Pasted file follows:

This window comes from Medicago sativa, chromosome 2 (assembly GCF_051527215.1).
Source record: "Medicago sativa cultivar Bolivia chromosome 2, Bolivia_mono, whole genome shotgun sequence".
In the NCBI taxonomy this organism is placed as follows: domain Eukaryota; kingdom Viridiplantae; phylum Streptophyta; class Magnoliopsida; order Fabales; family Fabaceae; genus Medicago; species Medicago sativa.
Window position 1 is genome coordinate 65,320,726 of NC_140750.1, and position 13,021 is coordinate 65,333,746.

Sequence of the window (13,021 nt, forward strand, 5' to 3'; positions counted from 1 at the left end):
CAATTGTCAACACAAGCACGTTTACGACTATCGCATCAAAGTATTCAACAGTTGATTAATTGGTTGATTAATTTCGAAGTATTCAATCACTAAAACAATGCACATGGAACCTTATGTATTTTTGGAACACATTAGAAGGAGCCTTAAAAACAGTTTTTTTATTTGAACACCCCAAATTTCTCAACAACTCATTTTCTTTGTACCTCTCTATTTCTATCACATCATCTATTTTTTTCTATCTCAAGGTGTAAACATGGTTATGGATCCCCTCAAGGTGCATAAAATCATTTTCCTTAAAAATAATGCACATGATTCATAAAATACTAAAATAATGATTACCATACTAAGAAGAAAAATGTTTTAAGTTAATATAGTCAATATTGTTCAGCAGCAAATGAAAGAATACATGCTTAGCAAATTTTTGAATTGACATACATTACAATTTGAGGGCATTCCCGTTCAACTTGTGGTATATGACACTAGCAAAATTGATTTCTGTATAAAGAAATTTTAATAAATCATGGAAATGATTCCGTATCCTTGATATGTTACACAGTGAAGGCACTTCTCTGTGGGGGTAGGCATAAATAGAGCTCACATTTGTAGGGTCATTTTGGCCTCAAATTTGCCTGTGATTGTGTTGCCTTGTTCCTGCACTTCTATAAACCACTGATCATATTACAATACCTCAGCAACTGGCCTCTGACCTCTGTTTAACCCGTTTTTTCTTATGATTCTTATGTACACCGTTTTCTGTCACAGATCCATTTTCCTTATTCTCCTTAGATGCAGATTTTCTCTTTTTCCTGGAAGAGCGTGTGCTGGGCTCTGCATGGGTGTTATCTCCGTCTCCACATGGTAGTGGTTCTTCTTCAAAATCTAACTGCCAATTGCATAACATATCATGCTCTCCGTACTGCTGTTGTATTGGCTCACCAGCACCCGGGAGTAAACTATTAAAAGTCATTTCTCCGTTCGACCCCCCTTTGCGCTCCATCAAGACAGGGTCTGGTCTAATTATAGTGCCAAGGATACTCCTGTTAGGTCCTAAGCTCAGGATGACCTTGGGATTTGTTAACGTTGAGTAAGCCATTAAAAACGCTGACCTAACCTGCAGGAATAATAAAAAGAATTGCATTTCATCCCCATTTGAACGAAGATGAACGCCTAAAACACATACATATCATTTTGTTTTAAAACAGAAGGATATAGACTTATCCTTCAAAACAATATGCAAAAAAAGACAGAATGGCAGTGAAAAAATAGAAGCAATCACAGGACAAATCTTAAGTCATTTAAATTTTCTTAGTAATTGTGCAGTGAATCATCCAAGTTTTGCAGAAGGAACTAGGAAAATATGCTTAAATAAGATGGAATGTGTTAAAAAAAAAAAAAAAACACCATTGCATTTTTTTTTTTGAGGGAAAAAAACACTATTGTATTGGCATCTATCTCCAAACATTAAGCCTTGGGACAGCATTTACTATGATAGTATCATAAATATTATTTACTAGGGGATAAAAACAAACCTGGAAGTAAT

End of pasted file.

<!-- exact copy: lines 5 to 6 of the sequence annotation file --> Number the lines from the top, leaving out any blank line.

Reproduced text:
Sequence of the window (13,021 nt, forward strand, 5' to 3'; positions counted from 1 at the left end):
CAATTGTCAACACAAGCACGTTTACGACTATCGCATCAAAGTATTCAACAGTTGATTAATTGGTTGATTAATTTCGAAGTATTCAATCACTAAAACAATGCACATGGAACCTTATGTATTTTTGGAACACATTAGAAGGAGCCTTAAAAACAGTTTTTTTATTTGAACACCCCAAATTTCTCAACAACTCATTTTCTTTGTACCTCTCTATTTCTATCACATCATCTATTTTTTTCTATCTCAAGGTGTAAACATGGTTATGGATCCCCTCAAGGTGCATAAAATCATTTTCCTTAAAAATAATGCACATGATTCATAAAATACTAAAATAATGATTACCATACTAAGAAGAAAAATGTTTTAAGTTAATATAGTCAATATTGTTCAGCAGCAAATGAAAGAATACATGCTTAGCAAATTTTTGAATTGACATACATTACAATTTGAGGGCATTCCCGTTCAACTTGTGGTATATGACACTAGCAAAATTGATTTCTGTATAAAGAAATTTTAATAAATCATGGAAATGATTCCGTATCCTTGATATGTTACACAGTGAAGGCACTTCTCTGTGGGGGTAGGCATAAATAGAGCTCACATTTGTAGGGTCATTTTGGCCTCAAATTTGCCTGTGATTGTGTTGCCTTGTTCCTGCACTTCTATAAACCACTGATCATATTACAATACCTCAGCAACTGGCCTCTGACCTCTGTTTAACCCGTTTTTTCTTATGATTCTTATGTACACCGTTTTCTGTCACAGATCCATTTTCCTTATTCTCCTTAGATGCAGATTTTCTCTTTTTCCTGGAAGAGCGTGTGCTGGGCTCTGCATGGGTGTTATCTCCGTCTCCACATGGTAGTGGTTCTTCTTCAAAATCTAACTGCCAATTGCATAACATATCATGCTCTCCGTACTGCTGTTGTATTGGCTCACCAGCACCCGGGAGTAAACTATTAAAAGTCATTTCTCCGTTCGACCCCCCTTTGCGCTCCATCAAGACAGGGTCTGGTCTAATTATAGTGCCAAGGATACTCCTGTTAGGTCCTAAGCTCAGGATGACCTTGGGATTTGTTAACGTTGAGTAAGCCATTAAAAACGCTGACCTAACCTGCAGGAATAATAAAAAGAATTGCATTTCATCCCCATTTGAACGAAGATGAACGCCTAAAACACATACATATCATTTTGTTTTAAAACAGAAGGATATAGACTTATCCTTCAAAACAATATGCAAAAAAAGACAGAATGGCAGTGAAAAAATAGAAGCAATCACAGGACAAATCTTAAGTCATTTAAATTTTCTTAGTAATTGTGCAGTGAATCATCCAAGTTTTGCAGAAGGAACTAGGAAAATATGCTTAAATAAGATGGAATGTGTTAAAAAAAAAAAAAAAACACCATTGCATTTTTTTTTTTGAGGGAAAAAAACACTATTGTATTGGCATCTATCTCCAAACATTAAGCCTTGGGACAGCATTTACTATGATAGTATCATAAATATTATTTACTAGGGGATAAAAACAAACCTGGAAGTAAT